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© Lora Denis
Christmas Bird Counts are a great way to explore the province and get to know your community while collecting important data. On December 14th, I joined the Westport Christmas Bird Count, hosted by the Kingston Field Naturalists.
The Westport Area Christmas Bird Count participants totaled 16 counters, divided into smaller groups to cover specific locations. Our team of 3 counters, including Rebecca, the conservation area supervisor, and Sandra, a contributor to both editions of The Atlas of the Breeding Birds of Ontario, and myself met at Silversides Outdoor Learning Center at Foley Mountain Conservation Area. Our plan was to start the count at Foley Mountain, head into the village of Westport, poke along the shores, return to Foley Mountain for lunch, then travel the country roads and finish along the trails of Foley Mountain.
The morning of the count was overcast with a high of 8°C. The afternoon was forecast to have sunny and cloudy periods with a peak of 12°C. Mild weather for a Christmas Bird Count!
I witnessed beautiful panoramic views of the Upper Rideau and Sand Lakes from the Spy Rock lookout on top of Foley Mountain.
At Sand Lake we saw more than 180 goldeneye ducks feeding on the open lake. The goldeneyes were likely eating the zebra mussels that inundate many of these waterways. Rebecca and Sandra told me that ponds and lakes are often frozen at this time of year, but because of recent warm temperatures, ice had not yet formed.
As we headed through the park, Sandra’s keen eye saw a barred owl flying through the forest.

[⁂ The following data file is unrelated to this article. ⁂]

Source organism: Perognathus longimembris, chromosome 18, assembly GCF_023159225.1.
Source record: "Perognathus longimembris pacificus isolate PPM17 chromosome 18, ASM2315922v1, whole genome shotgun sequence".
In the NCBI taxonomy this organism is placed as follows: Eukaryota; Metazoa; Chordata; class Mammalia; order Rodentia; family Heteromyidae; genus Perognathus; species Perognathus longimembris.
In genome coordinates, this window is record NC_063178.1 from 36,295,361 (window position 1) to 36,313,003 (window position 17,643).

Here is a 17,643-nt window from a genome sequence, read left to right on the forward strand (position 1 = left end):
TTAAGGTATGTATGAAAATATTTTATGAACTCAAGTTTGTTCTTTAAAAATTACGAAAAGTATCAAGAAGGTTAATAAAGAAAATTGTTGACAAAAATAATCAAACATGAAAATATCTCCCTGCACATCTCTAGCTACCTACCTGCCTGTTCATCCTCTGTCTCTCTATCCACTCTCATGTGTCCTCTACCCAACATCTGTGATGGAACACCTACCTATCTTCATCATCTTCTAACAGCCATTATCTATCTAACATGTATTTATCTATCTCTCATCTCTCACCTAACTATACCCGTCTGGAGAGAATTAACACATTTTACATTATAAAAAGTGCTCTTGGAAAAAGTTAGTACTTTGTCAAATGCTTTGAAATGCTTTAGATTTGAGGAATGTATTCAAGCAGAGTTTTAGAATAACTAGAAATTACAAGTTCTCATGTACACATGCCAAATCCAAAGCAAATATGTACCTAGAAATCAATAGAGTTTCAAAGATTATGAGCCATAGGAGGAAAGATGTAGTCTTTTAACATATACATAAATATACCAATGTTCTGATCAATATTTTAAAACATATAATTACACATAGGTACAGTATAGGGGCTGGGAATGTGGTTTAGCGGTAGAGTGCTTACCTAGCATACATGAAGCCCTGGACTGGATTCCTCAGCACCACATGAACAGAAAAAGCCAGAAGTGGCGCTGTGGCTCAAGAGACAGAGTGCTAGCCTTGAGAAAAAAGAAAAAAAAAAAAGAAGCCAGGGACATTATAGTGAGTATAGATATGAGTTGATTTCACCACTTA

We saw Canada geese at Westport Harbour and mallards and bufflehead ducks on Upper Rideau Lake.
We then went to check out trees nearby the gas station, where a flock of waxwings was seen last year. We saw a large mixed flock of cedar and bohemian waxwings feeding on tree buds and berries, as well as a tree sparrow and a junco nearby.
We then headed back to the conservation area to explore the trails near Spy Rock and along Beaver Pond before lunch. We passed by highbush cranberry, which apparently taste great but smell like dirty socks when cooked, and winterberry shrubs. Foley Mountain Conservation Area is a great place to visit. The Spy Rock and Beaver Pond trails lead visitors through forests populated by white pine, red cedar, white oaks, red oaks, sugar maples and red maples. The Rideau Trail also passes through the conservation area and salamanders as well as wood ducks can be found in its many pools.
In the afternoon, we headed to the back roads and looked for birds in the woods. We saw three ruffed grouse, many chickadees, several nuthatches, a hairy woodpecker, numerous blue jays, at least dozen geese, eight mallards and a raven. We even saw an unexpected mosquito in the truck. Seeing all of those birds was very exciting, as was the camaraderie that had developed between Sandra, Rebecca and me.
The count finished at 3:45 p.m. at the conservation area. Those who were able continued on to the potluck supper that the count coordinators and other community members had prepared.
Before I left for home, I checked the feeder at Foley Mountain one more time. Along with black-capped chickadees and white-breasted nuthatches, I counted two red-breasted nuthatches. This brought our bird count to more than 500 individuals and 22 species!
In total, we recorded:
I strongly encourage everyone to join a Christmas Bird Count this year. The experience can’t be beat!
This year has been a dream year for bird watchers so far. Here in West Grey Ontario near town of Durham the middle pond has been filled with Canada Geese in flocks of hundreds and a few Common Goldeneye and a resident cormorant . For comparison last year the population of Canada goose in the pond was non existent.